# What are some of the less-well-known TeX-like formats?

ConTeXt and LaTeX are well-known and I'm aware of different engines to process those, e.g., XeTeX, pdfTeX, or LuaTeX.

But on this meta question discussion came up about TeX, plain-TeX, initex. Can someone please tell me the quick difference between those? Are there any other meta-packages? And what is bare minimum TeX (the one everything else is based upon)? And which one of these are "frozen" in featureset and bugs.

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What is a metapackage? Is it a format? –  Charles Stewart Aug 11 '10 at 20:49
@Charles Stetwart: TeX is frozen. People have extended TeX into something else which you can call "a fork". These forks have substantially modified TeX for them to become separate subjects in document processing. –  Dima Aug 12 '10 at 20:03

I think you are wanting to know about iniTeX and the plain format, mainly. The TeX binary knows roughly 300 primitives: things which are actually defined in the binary. This includes some you probably know (such as \let or \def) and others you probably don't (such as \output). An easy way to see if something is a primitive is to \show it: you'll just get the name again.

> \let=\let.
l.1 \show\let


If you start TeX in iniTeX mode (tex -ini), that is all you get. The problem is that this is not very useful. There are no fonts loaded, there is no output routine (so nothing will print), and so on. The primitives are all you need to build a working typesetting system, but there is 'some assembly required'. What iniTeX is good for is creating a format: you can only dump TeX's memory into a format when in iniTeX mode. So this is what is used 'behind the scenes' by TeX distributions to produce the LaTeX format, the plain TeX format (see below) and so on.

This brings us to the plain TeX format, which is often referred to simply as 'plain'. This is a minimal set of macros, etc., that Knuth wrote to make the TeX typesetting engine produce something usable. It doesn't provide very much, but there is a lot more than just the 300-ish iniTeX primitives. For example, there is an output routine, so things actually print. Plain TeX defines a lot of useful basics, such as constants and methods to allocate variables. If you type tex at the Terminal, you will be using this plain format (unless you specifically ask for iniTeX).

LaTeX2e uses most of the plain format as a base, and so you will find a source file l2plain.dtx which copies much of plain TeX into LaTeX. There are some differences (for example, LaTeX's output routine is very different from plain TeX's). In that sense, plain TeX is a 'base'. If you look at the LaTeX3 work, things are rather different in implementation. However, the base requirements (set up variables, load fonts, do output, provide minimal macro support) remain the same. It's not really possible to drop parts of plain TeX and still do anything useful.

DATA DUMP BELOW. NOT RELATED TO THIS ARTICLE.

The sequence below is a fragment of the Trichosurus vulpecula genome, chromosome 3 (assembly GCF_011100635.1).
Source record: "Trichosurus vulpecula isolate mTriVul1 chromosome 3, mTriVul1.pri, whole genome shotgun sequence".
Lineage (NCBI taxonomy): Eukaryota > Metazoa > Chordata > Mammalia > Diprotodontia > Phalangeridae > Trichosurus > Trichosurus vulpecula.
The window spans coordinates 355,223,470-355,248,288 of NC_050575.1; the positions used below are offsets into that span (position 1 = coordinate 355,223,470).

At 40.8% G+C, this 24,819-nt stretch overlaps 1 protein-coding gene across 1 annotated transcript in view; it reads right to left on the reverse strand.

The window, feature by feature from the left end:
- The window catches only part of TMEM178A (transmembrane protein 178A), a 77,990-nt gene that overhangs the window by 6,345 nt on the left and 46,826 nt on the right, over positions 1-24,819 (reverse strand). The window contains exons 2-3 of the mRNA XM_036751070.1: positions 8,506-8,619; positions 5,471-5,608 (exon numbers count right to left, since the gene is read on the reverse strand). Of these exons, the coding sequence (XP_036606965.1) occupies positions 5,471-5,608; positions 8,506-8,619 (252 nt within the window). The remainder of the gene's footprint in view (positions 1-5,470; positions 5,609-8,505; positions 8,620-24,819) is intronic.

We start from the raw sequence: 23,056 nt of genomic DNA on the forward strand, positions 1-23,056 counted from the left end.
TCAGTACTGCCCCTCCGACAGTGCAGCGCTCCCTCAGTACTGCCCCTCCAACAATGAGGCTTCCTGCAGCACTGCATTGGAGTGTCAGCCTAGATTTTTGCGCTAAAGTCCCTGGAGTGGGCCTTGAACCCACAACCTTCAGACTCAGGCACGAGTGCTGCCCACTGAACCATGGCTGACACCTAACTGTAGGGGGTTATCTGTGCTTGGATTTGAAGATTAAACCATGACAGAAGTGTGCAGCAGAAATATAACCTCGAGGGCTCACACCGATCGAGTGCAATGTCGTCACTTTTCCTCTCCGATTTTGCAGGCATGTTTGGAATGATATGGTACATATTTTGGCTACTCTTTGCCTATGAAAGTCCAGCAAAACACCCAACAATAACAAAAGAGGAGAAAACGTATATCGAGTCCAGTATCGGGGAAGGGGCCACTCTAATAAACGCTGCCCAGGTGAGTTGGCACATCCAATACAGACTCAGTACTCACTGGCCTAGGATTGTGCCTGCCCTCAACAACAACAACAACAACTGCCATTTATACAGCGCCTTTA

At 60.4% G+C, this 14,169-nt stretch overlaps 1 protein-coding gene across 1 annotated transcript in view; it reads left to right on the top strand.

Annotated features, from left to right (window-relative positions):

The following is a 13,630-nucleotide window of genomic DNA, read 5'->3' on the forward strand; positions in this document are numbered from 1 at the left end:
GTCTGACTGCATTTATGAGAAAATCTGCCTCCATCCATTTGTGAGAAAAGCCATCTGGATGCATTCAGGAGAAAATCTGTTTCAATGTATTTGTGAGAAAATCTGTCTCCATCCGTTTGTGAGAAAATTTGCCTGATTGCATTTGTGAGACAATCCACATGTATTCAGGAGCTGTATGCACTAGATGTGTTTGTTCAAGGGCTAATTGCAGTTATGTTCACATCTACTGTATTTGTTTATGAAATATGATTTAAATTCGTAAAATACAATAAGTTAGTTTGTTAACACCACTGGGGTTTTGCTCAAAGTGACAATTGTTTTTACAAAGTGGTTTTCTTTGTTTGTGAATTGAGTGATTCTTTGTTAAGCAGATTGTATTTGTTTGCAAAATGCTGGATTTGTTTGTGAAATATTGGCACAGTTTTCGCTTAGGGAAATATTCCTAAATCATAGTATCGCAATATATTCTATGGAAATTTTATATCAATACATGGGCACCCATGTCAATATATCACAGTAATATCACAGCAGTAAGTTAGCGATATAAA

Both the TeX engine itself and the plain TeX format are maintained by Knuth. There are no new features added to either of these by Knuth, but he does fix bugs. The later are very rare indeed, so if you think you've found one make very sure! One of the reasons for projects such as pdfTeX, XeTeX and LuaTeX is to add new features to the engine, something that will not happen with TeX itself.

Of course, over time there have been other formats. Knuth's model (as seen with The TeXbook) was to have dedicated formats for dedicated purposes. Both LaTeX and ConTeXt have gone the other way: they are general formats that can be used for many things. Other specialised formats do exist (see CTAN for example), but these have never really caught on. It turns out to be easier to have more generalised formats (LaTeX, ConTeXt or indeed plain with custom macros) and choose which bits to use than to have many formats and have to pick which one to use.

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It was when Knuth wrote TeX (when each page might take minutes to generate on a seriously expensive computer system). Today, the case is not so strong. The TeXbook is actually pretty light on macros compared to something like loading Tikz (or indeed my own siunitx, which is about 6000 lines long plus loading all of expl3). –  Joseph Wright Jul 28 '10 at 9:08

This site gobbled my previous answer, so you miss out on the hyperlinks, but some other less-known macro formats include:

• lollipop
• eplain
• BLUe

Of these, I think that eplain is the only one that is currently used and maintained.

Update 2015: some time in the recent past, Vafa Khalighi has revived lollipop.

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INRSTEX deserves a mention: it's sort of the ancestor of Context. See ctan.org/tex-archive/macros/inrstex/pc –  Charles Stewart Aug 11 '10 at 21:01

First, there are two macro packages that have still some user base:

• amstex (The original plain TeX based format used by the American Mathematical Society)
• texinfo A very specialised and different TeX format to typeset info pages from the GNU project.

Then, there are a few macro packages of mainly historical interest

• amslatex before the creation of the amsmath package, there was a special format merging amstex and latex features.
• manmac the format used by D.E.Knuth to typeset the Computers and Typesetting series.
• ilatex (aka international LaTeX), a fork of LaTeX2.09 to support other languages than english
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